Follow
Share

In September 2013 my mother's memory was failing and my stepfather chose to visit his son out of state. She was in no shape to be alone; she was bit by her own dog (???) and wound up in the hospital with an infection. (Couldn't remember to take her antibiotics.) When I called the hospital to see how she was they said they could only give information to family. I said I was her only child. They said they had no record of a daughter, only a son. (They had my stepbrother's name. We were adults when they married, this was her second marriage.) There is no question now that my stepfather's actions were deliberate. He has since moved her out of state and has no communication with me. My stepbrother and his girlfriend are caring for both of them; my stepbrother tells me my mother is getting increasingly anxious. (In need of professional assistance.) My stepbrother does everything required to keep the peace with his father. How do I fix the next of kin records? My stepfather is frail and my stepbrother is also in poor health. I am terrified something will happen to them and my mother will be lost to the system. Thank you in advance for any guidance.

This question has been closed for answers. Ask a New Question.
Find Care & Housing
My mother isn't in a facility. My stepfather moved them in with his son and his girlfriend. My stepbrother is a lovely man who cares for my mother out of genuine affection - but his father has an iron will and he obeys. My stepfather is all about money and control. Women are nothing and my mother has always been a possession. My stepbrother says he married a younger woman expecting she would take care of him to the end; he never anticipated her getting dementia. (I offered to go up and help before they moved. It's clear I am not welcome.)
Helpful Answer (0)
Report

Please, if you care about your mother, fly the 2000 miles with your Birth Certificate and go to the hospital's Patient Advocate. Tell them you have been prevented from contact with or info about your own mother. They will make you her next of kin, especially since her husband is so old. You will immediately be taken to your mother. What an outrageous situation!
Helpful Answer (1)
Report

Every hospital and Assisting Living Facility has a patient advocate, case manager or social worker who is there to ensure what is best for the patient. I would seek help and assistance from them, they will be able to guide you. Another option is to file court papers to be the legal guardian or to have shared guardianship of your mother. Unfortunately most of these issues are best handled in person, if you go to the hospital and show your face you can request a family conference with the Dr, Case manager and step father and brother. I wish you the best of luck, I hope this info helps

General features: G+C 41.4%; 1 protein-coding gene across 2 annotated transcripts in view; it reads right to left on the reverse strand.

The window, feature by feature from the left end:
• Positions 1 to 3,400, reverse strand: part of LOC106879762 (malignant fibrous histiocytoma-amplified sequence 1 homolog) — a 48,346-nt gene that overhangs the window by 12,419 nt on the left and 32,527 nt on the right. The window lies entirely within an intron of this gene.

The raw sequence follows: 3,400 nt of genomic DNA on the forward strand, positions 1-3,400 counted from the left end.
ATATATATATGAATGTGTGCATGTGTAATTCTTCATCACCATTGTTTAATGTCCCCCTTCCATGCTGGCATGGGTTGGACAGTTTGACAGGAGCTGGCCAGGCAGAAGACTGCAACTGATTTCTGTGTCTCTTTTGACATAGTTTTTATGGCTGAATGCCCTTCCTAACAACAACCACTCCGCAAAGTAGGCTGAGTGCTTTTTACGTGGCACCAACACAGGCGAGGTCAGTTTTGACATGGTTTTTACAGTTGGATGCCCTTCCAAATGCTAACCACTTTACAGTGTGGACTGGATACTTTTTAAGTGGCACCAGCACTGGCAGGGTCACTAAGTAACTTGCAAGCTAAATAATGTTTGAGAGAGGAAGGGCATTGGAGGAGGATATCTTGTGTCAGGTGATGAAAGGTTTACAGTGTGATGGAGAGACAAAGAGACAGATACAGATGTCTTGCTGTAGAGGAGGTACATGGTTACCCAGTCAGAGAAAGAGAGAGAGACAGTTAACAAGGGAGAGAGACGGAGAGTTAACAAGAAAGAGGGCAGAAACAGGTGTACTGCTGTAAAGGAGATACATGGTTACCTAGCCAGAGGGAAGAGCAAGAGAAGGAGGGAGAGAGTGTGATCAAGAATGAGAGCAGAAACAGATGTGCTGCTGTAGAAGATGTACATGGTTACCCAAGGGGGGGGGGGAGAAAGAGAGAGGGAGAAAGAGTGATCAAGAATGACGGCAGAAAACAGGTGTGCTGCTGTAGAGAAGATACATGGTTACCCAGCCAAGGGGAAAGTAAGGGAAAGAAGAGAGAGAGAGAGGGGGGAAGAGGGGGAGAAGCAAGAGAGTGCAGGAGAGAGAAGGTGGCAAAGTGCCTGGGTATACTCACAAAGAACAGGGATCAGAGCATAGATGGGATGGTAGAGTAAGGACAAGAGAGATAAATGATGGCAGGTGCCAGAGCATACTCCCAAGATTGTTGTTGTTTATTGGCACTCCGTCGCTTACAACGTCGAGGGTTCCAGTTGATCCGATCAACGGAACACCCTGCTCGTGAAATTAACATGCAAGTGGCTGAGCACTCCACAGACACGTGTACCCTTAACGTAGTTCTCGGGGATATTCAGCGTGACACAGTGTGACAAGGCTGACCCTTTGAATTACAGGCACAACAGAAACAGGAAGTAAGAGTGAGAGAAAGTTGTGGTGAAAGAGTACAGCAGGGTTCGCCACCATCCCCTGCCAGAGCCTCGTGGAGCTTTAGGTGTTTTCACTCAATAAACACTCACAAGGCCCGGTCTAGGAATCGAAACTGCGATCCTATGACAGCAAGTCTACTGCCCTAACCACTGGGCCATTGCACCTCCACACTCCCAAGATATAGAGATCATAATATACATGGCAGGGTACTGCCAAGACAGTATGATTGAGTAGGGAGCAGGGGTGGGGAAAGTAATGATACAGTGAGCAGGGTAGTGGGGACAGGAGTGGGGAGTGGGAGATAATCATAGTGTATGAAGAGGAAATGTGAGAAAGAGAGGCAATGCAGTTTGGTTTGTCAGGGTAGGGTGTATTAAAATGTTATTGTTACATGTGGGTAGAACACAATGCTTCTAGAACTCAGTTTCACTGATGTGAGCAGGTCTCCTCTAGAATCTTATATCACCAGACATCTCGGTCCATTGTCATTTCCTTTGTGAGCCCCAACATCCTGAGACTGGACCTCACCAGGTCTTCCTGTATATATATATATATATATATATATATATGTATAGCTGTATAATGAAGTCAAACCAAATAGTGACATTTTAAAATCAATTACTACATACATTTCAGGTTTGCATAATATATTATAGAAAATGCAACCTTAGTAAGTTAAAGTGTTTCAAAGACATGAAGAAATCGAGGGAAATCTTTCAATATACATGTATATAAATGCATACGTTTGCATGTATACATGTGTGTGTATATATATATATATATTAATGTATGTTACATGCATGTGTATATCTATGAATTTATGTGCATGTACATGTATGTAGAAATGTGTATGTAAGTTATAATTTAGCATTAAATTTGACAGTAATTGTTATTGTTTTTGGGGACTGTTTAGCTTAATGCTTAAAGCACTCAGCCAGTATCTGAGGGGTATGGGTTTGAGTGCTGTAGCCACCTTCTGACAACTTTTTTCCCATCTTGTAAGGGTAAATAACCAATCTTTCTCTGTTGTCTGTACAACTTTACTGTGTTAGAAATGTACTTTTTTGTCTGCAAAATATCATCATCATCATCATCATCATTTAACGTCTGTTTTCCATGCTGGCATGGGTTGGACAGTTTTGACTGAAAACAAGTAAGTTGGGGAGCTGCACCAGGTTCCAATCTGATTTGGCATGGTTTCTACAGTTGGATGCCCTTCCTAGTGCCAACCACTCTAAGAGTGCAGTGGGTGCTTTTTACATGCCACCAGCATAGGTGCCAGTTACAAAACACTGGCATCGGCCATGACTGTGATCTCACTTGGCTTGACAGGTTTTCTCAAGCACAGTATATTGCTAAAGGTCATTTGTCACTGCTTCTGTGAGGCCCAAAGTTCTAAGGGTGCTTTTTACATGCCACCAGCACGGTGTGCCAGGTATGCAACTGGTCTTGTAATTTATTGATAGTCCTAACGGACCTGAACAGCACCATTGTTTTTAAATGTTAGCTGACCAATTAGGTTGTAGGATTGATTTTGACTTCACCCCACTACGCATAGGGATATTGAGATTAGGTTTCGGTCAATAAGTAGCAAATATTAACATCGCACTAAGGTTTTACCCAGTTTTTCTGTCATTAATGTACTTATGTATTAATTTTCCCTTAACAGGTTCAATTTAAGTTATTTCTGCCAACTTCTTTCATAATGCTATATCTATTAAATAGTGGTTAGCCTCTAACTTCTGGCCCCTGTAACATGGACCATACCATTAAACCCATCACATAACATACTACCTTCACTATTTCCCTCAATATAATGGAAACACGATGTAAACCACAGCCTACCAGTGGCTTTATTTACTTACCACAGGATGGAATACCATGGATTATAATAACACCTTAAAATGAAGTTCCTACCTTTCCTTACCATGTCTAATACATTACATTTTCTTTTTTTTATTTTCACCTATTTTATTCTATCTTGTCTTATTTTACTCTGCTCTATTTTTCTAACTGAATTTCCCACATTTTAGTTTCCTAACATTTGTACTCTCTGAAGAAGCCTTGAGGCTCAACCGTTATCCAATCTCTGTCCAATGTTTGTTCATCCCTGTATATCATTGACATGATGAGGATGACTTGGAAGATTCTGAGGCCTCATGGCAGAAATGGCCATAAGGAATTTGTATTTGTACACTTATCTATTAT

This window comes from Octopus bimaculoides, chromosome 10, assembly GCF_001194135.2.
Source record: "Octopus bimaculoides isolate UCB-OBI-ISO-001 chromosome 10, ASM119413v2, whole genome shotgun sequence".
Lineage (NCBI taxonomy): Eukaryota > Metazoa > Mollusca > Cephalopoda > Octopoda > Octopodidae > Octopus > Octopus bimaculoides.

Helpful Answer (0)
Report

Veronica - The intestate laws I read stated if the spouse dies, the biological child is the primary contact. Spouse first, then bio child. Carla - I'm in fairly regular email contact with my stepbrother. I did make gentle suggestions to him regarding her future care (this week) and he pretty much ignored them. Right or wrong, for now he's taking direction from his father. Taking care of my mother will be wearing them down soon, he said it's 24/7. I wanted him to know I want her here near me when it's time for a memory care unit. There is an excellent one nearby. What will be will be at this point, I just want to cover my bases. If I am on record, I don't think I can be legally ignored.
Helpful Answer (1)
Report

I didn't know about the National Next of Kin Registry - thanks for that info. My experience has been filling out forms for my mother (I or my sister will do it), that we will discuss with her and she will sign. We include all the local siblings as contact people, so any of us can call her doctors or respond when they call. My mother is not incompetent but she's happier having other people deal with things.

When my younger sister was hospitalized many miles away, she had only her boyfriend there. I called the hospital and volunteered to be the family contact, and they did call me several times, in one case for permission to perform a minor procedure (insert a central line). I have never had to provide a number in order to visit or talk to a family member's providers, but I have heard of that procedure before. It's not universal, apparently.

Maybe you could talk to your stepbrother or his GF, MickiSuzanne? Ask somebody to let you know if your mother needs your help in any way. Email them if that's the only way. You don't have to say you're worried that your stepfather and stepbrother will die and leave her stranded, only that you're concerned that she's getting the care she needs and you're willing to step in if needed for future decision-making and planning for her needs.
Helpful Answer (0)
Report